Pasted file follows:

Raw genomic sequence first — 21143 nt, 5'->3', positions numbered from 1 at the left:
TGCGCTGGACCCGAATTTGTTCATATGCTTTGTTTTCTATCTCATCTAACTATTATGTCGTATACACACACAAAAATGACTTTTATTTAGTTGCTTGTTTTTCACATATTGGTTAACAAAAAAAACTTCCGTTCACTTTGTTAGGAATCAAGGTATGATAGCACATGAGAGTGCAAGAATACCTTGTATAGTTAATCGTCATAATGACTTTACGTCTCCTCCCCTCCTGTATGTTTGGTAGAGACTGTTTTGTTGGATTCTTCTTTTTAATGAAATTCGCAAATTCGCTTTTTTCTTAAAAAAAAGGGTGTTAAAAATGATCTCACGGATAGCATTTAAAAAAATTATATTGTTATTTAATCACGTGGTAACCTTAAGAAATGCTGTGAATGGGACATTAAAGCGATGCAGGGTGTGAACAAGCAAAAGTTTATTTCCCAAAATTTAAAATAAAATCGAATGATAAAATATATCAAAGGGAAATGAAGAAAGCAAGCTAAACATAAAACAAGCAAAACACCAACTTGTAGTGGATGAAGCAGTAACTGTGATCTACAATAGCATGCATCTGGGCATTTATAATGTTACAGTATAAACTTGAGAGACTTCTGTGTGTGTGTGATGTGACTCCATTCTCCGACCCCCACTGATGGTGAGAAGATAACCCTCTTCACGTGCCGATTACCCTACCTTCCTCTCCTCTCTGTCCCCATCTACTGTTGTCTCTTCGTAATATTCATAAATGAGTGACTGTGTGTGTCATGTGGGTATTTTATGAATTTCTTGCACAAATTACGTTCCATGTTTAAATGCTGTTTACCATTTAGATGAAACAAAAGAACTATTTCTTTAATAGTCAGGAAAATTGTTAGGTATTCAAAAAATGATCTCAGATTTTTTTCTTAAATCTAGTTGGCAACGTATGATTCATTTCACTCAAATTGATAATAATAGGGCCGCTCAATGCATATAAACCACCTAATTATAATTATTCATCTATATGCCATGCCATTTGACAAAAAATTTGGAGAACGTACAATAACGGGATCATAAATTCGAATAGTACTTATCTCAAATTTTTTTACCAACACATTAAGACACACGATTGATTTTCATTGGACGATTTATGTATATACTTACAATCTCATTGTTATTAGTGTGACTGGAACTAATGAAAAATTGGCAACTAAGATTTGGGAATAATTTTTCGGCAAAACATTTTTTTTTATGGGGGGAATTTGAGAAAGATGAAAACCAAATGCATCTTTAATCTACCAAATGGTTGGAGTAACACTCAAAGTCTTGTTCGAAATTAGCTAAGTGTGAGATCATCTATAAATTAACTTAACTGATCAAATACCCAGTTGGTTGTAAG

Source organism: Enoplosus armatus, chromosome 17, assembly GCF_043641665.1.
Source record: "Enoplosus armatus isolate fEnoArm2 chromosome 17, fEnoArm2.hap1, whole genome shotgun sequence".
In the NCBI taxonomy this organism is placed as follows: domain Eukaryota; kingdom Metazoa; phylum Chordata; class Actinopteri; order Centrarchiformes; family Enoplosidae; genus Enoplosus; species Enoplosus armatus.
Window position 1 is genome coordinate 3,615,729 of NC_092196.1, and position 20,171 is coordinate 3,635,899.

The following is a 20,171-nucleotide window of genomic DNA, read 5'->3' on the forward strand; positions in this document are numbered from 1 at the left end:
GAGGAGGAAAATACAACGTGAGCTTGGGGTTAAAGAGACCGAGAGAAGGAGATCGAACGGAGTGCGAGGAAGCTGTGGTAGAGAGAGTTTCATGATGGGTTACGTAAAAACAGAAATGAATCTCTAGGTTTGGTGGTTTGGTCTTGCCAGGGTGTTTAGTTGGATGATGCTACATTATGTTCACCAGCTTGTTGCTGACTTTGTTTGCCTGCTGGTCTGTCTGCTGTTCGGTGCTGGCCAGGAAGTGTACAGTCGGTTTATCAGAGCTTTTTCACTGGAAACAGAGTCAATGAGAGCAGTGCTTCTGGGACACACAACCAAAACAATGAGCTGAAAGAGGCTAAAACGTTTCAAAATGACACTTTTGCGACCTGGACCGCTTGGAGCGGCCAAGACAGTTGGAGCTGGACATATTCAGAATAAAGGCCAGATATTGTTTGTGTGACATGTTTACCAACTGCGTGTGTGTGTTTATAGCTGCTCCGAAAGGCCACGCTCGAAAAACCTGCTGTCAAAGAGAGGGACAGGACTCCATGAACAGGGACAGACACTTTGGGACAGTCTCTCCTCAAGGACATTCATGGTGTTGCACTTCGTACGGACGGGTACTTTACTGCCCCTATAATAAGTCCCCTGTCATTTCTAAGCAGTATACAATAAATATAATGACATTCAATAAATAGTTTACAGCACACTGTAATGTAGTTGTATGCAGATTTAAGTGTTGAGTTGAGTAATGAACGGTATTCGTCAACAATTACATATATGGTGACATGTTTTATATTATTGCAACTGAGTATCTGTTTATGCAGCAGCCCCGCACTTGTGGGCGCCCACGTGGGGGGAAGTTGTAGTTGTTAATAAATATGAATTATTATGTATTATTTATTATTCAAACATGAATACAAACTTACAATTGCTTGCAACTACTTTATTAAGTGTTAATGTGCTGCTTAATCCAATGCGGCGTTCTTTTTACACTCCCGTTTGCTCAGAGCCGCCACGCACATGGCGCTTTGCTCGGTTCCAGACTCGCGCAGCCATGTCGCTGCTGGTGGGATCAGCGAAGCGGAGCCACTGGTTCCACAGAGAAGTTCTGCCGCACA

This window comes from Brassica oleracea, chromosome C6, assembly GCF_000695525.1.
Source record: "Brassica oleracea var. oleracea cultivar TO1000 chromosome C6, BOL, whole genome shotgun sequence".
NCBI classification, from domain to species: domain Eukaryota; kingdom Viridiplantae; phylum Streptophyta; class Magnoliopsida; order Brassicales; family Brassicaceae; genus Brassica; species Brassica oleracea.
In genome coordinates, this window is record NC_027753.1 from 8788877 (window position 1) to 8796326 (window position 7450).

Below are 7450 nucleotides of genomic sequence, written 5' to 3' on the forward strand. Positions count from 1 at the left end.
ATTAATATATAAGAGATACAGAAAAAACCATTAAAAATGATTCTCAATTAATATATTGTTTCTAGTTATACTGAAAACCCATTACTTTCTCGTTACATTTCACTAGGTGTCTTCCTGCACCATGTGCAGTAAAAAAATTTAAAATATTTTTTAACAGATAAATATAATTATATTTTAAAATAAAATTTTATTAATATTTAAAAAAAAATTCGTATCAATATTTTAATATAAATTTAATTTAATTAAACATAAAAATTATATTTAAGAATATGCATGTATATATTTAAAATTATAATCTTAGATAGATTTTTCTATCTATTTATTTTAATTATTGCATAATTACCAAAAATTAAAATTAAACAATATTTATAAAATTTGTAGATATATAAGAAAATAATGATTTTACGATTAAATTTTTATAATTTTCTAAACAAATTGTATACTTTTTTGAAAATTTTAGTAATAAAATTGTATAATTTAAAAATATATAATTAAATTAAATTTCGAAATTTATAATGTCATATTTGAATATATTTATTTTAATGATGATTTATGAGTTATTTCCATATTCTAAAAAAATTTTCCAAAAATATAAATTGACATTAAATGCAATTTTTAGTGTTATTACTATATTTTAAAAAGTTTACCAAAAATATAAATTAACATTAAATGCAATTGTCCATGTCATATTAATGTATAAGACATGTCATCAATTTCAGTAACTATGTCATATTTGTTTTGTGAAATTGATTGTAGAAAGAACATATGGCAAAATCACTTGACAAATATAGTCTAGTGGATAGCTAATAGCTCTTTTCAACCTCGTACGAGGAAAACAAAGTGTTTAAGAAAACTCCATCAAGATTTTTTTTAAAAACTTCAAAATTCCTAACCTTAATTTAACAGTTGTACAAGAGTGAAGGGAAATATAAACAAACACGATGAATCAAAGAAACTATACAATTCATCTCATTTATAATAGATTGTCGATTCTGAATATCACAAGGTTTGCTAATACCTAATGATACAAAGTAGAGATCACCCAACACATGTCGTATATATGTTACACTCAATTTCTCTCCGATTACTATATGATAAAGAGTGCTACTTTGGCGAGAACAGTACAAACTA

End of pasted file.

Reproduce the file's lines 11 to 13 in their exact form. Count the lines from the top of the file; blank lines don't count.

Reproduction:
NCBI classification, from domain to species: domain Eukaryota; kingdom Viridiplantae; phylum Streptophyta; class Magnoliopsida; order Brassicales; family Brassicaceae; genus Brassica; species Brassica oleracea.
In genome coordinates, this window is record NC_027753.1 from 8788877 (window position 1) to 8796326 (window position 7450).

Below are 7450 nucleotides of genomic sequence, written 5' to 3' on the forward strand. Positions count from 1 at the left end.